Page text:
The National – Monday, February 14, 2011
THE World TB Day is more than a month away.
In Morobe, the provincial health office and the districts are hard at work trying to create awareness for authorities in the government and private sector.
All the while, humanitarian organisation World Vision is at the fore, leading in administration and awareness of the dreaded disease.
One of World Vision’s concerns, as raised by former Wampar-Huon Gulf district health extension officer Emily Meren, is the rise in pulmonary tuberculosis (TB).
This form of TB is known in Tok Pisin as Maket TB.
The designation of the name probably came from betelnut stalls where hundreds of people share a lime after buying betelnut and mustard from the vendor.
It is believed that sharing lime with a TB patient would spread it. The likelihood of contracting TB through this means is high, say provincial authorities.
One way to stem the rise, according to Meren, is to educate the people through awareness campaigns.
Meren and World Vision say that pulmonary TB becomes a drug when a patient skips medication.
The development of the drug-resistant strain is a major blow to her efforts to combating the disease.
She told a gathering of LLG presidents from the Huon Gulf district, including Wampars’ Peter Namus and district administrator Tony Ase, as well as the manager of Markham Farms Beulah Mapi Merrick, that people need to know the risks.
Research had shown that people with certain risk factors are more likely to develop tuberculosis. A risk factor is anything that increases a person’s chance of developing a disease.
The only way that tuberculosis transmission can occur is when one person transmits the bacteria to another person through the air. Common human-to-human contact, such as handshakes or sharing dishes and utensils with someone who has tuberculosis, will not transmit the tuberculosis bacteria.
Tuberculosis transmission occurs from one person to another through the air. People cannot get infected with tuberculosis through handshakes, sitting on toilet seats or sharing dishes and utensils with someone who has tuberculosis.
When a person with tuberculosis coughs, sneezes, speaks, sings, or laughs, tiny microscopic droplets containing the tuberculosis bacterium (mycobacterium tuberculosis) are sent into the air. People nearby may breathe in these bacteria and become infected. When a person breathes in tuberculosis bacteria, the bacteria can settle in the lungs and begin to grow. From there, they can move through the blood to other parts of the body such as the kidneys, spine and brain.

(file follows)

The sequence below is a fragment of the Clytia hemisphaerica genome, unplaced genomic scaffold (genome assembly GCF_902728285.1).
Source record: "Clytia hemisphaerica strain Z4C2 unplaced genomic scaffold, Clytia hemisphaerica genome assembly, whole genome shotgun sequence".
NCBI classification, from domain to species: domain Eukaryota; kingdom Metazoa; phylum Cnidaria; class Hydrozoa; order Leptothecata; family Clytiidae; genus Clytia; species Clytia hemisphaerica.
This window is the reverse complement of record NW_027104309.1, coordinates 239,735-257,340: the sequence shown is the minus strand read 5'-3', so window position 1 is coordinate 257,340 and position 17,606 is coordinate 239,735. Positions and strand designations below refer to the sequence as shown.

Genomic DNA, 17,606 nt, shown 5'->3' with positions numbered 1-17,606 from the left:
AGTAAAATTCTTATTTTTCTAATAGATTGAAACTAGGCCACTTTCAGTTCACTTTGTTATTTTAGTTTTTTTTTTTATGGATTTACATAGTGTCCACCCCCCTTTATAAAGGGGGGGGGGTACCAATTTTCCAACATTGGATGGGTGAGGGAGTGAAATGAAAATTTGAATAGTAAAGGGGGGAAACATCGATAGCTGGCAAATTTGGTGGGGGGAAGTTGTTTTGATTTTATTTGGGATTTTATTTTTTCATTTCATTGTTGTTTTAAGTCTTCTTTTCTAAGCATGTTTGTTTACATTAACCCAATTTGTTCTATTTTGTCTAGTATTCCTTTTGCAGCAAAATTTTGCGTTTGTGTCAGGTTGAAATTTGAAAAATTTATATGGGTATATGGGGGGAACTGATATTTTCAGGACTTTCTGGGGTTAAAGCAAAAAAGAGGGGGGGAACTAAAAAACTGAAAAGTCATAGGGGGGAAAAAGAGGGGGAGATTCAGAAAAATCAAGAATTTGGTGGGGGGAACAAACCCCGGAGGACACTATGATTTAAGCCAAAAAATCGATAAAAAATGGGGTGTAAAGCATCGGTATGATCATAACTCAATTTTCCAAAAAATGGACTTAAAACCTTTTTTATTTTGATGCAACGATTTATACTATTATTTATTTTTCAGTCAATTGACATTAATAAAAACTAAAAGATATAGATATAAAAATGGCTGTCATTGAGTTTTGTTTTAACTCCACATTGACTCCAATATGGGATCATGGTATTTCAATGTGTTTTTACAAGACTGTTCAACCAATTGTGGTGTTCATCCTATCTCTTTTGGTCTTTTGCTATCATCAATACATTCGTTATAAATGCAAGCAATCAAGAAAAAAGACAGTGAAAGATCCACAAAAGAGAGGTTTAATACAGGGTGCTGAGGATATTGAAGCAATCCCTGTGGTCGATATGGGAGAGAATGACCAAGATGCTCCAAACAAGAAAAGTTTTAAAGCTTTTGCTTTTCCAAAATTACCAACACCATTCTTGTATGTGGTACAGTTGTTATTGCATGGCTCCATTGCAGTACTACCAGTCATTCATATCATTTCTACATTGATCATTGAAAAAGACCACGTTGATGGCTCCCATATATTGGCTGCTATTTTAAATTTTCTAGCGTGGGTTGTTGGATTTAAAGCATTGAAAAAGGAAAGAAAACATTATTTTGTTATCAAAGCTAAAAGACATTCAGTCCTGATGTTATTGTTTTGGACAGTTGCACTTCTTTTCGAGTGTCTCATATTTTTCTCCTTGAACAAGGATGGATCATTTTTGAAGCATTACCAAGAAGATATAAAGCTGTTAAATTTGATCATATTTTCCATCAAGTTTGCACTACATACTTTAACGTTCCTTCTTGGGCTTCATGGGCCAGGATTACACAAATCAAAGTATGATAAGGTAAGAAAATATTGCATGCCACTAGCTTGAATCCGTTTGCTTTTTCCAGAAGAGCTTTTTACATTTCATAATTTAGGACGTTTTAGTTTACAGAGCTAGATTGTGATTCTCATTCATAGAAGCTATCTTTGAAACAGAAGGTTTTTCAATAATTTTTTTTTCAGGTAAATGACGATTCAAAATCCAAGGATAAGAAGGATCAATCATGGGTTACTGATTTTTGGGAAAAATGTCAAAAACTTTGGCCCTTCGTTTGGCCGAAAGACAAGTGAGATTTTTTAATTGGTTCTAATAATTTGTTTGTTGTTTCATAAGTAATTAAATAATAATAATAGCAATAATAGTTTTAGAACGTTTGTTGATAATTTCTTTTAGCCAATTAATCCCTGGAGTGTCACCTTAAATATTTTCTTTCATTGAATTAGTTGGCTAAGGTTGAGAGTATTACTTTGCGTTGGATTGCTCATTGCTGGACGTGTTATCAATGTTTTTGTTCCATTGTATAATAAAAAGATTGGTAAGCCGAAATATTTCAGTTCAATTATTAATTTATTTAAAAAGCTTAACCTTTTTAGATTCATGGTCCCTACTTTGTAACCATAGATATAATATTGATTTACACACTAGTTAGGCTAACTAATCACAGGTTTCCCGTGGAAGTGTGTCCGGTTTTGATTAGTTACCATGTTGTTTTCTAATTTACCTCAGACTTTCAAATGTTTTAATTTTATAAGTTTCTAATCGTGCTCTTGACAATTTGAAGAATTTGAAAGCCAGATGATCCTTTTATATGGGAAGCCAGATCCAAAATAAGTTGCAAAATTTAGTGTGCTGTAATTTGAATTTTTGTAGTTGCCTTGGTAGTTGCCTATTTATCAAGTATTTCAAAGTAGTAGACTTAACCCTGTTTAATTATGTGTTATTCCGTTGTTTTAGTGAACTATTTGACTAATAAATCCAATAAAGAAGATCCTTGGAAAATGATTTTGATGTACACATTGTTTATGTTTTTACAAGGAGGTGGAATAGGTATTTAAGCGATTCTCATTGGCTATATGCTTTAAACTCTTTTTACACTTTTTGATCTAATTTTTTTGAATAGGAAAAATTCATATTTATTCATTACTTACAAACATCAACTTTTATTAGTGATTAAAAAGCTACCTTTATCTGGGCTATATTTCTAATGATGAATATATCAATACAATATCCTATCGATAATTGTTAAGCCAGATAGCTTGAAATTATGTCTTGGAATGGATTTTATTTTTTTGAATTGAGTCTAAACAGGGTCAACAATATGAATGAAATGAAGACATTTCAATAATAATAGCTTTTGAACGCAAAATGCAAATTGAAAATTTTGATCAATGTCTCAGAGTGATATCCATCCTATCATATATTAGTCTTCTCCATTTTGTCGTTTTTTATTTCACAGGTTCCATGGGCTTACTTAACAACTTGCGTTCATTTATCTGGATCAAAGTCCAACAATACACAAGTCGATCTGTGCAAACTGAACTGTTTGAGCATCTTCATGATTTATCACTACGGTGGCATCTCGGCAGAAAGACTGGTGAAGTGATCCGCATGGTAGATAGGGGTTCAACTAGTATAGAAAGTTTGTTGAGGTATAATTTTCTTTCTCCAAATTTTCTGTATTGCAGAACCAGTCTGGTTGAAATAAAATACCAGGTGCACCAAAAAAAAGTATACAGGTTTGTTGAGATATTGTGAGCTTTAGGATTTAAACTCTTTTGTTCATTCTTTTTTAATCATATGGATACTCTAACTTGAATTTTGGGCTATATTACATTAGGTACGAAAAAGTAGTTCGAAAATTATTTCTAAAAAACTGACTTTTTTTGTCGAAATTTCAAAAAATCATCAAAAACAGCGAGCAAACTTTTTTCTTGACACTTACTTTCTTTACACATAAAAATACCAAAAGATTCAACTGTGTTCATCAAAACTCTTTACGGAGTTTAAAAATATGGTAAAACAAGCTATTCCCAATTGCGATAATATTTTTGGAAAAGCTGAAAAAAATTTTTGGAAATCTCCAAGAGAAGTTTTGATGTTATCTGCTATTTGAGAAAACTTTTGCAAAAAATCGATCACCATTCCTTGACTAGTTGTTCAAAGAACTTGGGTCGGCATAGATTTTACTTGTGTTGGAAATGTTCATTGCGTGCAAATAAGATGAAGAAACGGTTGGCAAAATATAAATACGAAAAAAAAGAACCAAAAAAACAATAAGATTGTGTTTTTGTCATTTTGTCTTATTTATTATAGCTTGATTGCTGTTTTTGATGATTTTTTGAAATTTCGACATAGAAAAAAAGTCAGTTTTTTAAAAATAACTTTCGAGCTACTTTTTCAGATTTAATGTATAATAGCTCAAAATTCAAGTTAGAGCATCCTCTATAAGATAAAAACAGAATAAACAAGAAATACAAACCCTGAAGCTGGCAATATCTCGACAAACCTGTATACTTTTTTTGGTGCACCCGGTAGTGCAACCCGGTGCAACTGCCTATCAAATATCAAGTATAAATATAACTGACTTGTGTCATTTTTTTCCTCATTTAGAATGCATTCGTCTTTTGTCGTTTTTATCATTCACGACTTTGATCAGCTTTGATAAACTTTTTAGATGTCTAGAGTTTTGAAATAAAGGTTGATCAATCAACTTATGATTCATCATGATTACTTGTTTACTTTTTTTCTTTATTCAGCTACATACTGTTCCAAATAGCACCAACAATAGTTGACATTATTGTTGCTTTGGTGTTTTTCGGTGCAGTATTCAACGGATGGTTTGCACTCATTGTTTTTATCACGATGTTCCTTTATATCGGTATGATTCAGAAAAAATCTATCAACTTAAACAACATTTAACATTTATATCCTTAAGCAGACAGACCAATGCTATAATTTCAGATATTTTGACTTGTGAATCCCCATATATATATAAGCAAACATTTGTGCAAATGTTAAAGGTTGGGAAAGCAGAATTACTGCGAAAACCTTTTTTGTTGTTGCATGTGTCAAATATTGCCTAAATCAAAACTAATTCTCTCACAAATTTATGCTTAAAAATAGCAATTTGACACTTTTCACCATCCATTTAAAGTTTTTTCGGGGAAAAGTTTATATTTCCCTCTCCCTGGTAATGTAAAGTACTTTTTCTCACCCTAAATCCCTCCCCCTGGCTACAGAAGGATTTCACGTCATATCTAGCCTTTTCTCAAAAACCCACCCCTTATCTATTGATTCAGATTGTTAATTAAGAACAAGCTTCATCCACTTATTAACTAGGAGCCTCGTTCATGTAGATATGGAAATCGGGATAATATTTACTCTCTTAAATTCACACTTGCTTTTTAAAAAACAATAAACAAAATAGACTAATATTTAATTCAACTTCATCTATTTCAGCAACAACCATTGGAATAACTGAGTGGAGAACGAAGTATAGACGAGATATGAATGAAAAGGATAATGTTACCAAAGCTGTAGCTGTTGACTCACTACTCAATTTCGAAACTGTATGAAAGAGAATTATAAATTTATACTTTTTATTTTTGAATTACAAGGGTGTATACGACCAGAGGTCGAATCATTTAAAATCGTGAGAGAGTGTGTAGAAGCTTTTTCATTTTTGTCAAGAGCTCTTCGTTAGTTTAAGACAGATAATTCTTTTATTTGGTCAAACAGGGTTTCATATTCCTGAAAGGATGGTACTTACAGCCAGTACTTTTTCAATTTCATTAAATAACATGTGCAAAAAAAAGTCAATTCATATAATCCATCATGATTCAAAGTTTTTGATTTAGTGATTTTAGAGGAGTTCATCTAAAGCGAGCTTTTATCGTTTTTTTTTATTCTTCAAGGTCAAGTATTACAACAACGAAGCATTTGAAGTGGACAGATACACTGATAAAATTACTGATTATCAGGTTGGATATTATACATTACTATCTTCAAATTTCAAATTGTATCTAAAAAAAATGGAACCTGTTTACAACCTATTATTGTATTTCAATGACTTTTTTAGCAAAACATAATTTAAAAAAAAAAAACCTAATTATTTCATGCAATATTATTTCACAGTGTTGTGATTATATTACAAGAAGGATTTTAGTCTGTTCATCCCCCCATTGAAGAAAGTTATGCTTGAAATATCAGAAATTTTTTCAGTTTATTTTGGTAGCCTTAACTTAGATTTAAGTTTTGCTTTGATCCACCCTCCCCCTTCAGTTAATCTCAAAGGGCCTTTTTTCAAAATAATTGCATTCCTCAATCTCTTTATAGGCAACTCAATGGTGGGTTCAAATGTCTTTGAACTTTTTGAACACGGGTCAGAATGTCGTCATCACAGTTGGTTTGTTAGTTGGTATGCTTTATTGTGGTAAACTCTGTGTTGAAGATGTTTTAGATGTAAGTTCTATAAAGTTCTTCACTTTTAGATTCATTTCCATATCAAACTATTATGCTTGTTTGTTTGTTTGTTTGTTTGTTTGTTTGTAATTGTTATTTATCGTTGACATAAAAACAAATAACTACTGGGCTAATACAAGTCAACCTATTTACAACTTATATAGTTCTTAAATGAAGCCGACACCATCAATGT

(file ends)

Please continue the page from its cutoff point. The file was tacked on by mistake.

Tuberculosis can only be transmitted by people with active tuberculosis. Tuberculosis transmission from an infected person is most likely to occur with people whom they spend time with every day. This includes family members, friends and co-workers. People with tuberculosis, who have been treated with the correct drugs for at least two weeks, however, are no longer contagious and do not spread the bacteria to others.
Generally, people only show symptoms of tuberculosis when they have the active form of the disease. Early tuberculosis symptoms may include fever, chills and loss of appetite.
The bacterium mycobacterium tuberculosis typically attacks the lungs but may also attack other parts of the body such as the kidney, spine and brain.
If not treated properly, TB can be fatal. TB was once the leading cause of death in the United States and was believed to be a major killer in Papua New Guinea.
Although a tuberculosis cure was developed more than 50 years ago, TB continues to kill between two and three million people every year. The World Health Organisation (WHO) estimates that 36 million people will die of tuberculosis by 2020 if it is not controlled.
People need to be responsible and respect others.
They need to close their mouths when they are coughing, and they need to inform people they are living or liaising with that they have TB. If they do not know, they should immediately go for medical checks and have their sputum tested.
Here also lies a problem from the PNG medical authorities. There is no equipment in laboratories to test suspected cases so they have to be sent to Australia for analysis.
By the time the results arrive, the patient is dead or has been affected further and may have spread the bacteria to another person.